If we cannot gain consensus and value one another’s contributions to public discourse, how can we be one country?
I am not saying that politics should be a garden party, but passion tempered by a little civility goes a long way to preventing damage to our country. And people are more likely to listen to a rational discussion and possibly come around to your way of thinking if they are not being attacked and ridiculed for having a differing opinion.
Remember that after the votes are casted and counted, we are still neighbors who must be able to live and work together as Americans. If not, we have all lost, no matter whom we voted for.
How did a handcuffed man die in a police car in Arkansas? Columnist Leonard Pitts Jr. called for public revelation of witness and video accounts (Aug. 20 Opinion). The FBI is investigating that case. We need to discover if this is another “sordid narrative” all too familiar in America today – too many police shootings, too little explanation.
Here in Wichita, we need and demand to know about the five people slain by Wichita police since last October. Why were they shot when nonlethal measures were also available?
Karen Jackson was a 45-year-old armed with a knife. Timothy Freeborn Collins Jr., 17, was not in a gang and did not own a gun, contrary to police claims. Marquez Smart, 23, did not own gun, had no criminal record, but was shot while running from a crowd in Old Town. Troy Lanning Jr., 24, was shot while running and unarmed. DeJuan Colbert, 27, was slain in a hail of bullets.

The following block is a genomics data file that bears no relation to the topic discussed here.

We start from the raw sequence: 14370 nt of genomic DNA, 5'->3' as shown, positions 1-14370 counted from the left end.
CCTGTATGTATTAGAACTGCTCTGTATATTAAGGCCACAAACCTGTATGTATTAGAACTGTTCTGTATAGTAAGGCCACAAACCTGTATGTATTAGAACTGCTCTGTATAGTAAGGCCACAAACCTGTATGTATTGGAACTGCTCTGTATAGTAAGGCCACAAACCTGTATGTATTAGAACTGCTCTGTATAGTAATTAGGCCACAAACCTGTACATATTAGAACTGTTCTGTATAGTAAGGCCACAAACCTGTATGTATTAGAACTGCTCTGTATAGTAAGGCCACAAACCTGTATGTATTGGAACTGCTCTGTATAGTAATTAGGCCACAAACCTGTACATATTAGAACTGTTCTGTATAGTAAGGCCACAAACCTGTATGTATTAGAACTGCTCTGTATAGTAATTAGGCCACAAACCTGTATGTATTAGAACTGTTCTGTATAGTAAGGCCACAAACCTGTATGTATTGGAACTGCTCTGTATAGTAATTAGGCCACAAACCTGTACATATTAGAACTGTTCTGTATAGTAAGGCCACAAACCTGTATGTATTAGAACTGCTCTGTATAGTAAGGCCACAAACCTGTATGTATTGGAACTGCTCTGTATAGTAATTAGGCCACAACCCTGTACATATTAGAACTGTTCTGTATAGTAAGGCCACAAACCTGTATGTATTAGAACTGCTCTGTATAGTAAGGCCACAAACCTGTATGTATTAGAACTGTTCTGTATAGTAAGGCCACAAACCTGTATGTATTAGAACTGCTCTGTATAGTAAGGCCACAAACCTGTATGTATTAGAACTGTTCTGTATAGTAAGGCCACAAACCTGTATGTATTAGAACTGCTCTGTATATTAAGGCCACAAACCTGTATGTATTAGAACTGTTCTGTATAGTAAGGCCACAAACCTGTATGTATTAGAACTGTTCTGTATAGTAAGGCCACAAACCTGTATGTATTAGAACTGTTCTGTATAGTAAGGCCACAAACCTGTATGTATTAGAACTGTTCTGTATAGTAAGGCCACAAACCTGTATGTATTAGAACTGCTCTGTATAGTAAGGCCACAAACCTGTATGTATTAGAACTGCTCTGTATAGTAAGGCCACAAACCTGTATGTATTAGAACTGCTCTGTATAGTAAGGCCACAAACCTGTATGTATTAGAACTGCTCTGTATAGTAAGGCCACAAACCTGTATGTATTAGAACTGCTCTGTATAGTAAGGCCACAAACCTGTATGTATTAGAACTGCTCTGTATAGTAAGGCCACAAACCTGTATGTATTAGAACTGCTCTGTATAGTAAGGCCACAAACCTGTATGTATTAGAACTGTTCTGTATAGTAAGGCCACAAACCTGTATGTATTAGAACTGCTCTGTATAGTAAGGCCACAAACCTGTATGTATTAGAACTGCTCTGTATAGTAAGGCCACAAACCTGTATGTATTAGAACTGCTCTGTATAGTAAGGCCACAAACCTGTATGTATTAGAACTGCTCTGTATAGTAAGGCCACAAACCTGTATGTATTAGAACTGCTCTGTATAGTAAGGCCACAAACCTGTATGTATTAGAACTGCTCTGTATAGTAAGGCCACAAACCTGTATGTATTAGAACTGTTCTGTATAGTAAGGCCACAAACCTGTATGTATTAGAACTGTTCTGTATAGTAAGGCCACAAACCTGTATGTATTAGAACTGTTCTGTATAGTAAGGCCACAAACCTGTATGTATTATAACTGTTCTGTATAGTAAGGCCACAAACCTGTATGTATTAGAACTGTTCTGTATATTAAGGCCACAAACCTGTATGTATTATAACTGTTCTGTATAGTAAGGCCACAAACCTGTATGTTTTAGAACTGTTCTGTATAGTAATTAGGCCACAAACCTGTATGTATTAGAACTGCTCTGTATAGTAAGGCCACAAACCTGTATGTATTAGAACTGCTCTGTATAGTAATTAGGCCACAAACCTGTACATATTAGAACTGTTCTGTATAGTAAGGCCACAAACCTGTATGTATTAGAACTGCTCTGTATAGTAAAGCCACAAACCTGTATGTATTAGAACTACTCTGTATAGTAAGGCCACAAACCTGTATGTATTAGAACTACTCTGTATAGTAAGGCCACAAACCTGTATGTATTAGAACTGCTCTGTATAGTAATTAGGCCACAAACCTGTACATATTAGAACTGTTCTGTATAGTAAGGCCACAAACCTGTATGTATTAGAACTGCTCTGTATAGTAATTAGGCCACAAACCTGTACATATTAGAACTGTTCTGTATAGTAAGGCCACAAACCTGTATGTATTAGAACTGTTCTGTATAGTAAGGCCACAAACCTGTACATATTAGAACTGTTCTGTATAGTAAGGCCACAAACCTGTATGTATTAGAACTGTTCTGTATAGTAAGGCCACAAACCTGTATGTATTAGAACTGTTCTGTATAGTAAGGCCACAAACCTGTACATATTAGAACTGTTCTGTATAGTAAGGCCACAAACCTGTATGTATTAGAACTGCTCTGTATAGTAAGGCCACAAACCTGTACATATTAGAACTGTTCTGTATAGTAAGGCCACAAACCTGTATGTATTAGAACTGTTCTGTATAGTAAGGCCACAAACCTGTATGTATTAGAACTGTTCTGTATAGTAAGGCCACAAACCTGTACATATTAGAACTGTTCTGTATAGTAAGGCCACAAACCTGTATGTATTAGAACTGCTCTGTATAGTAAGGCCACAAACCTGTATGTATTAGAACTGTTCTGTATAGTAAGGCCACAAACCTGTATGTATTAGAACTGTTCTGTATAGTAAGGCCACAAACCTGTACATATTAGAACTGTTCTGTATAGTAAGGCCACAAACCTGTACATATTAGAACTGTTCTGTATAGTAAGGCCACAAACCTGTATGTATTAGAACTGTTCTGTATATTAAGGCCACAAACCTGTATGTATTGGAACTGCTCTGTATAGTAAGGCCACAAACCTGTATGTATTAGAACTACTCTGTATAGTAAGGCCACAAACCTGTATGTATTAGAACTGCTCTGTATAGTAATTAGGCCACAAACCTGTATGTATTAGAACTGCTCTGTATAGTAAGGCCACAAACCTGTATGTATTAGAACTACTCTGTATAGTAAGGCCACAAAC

Families of those slain say that information is withheld. Questions go unanswered. Police make slanderous statements to the public.
Of course, most police behave with integrity. We call on them to join with us in demanding a grand jury investigation. If we remain silent, we are complicit.
Christian charity is provided by individuals who give of their time, money and efforts on behalf of others.
Government use of taxpayer dollars to provide for charitable benefits or social welfare programs is not “Christian.” It is not “Christian” or “charitable” if anyone is taking money from taxpayers and then giving it to someone else.
It’s only Christian and charitable when it’s your own money that you’re giving.
Also, it’s not “stealing from the poor” when the government gives a tax cut to a taxpayer. It just means that taxpayer gets to keep more of his own money. It’s not the government’s money to begin with; it’s the taxpayer’s money.
I watched “60 Minutes” recently and was distressed to learn about the homeless children and their families in Florida. These people were living in cars, trucks and shelters. I imagine it is the same in nearly every other state. Surely the richest country in the world can do better by its children.
The list of billionaires continues to grow, but instead of providing jobs, they seem to prefer to stick their money away in foreign places.
In the 1930s, after a life of teaching school and losing four small businesses in the depths of the Depression, my father was glad to get a job in President Roosevelt’s Works Progress Administration. While the pay was small, it kept us off the street.
Later, I was able to go to Pittsburg State Teachers College with the help of Roosevelt’s National Youth Administration. The NYA provided a job of 60 hours a month for $15.
Things have gone uphill since then, and my husband and I have been able to pay back some of the government help we received by sending annual gifts to the U.S. Treasury to reduce the national debt. And that’s why I’m a lifelong Democrat.
MARGARET J. MILLER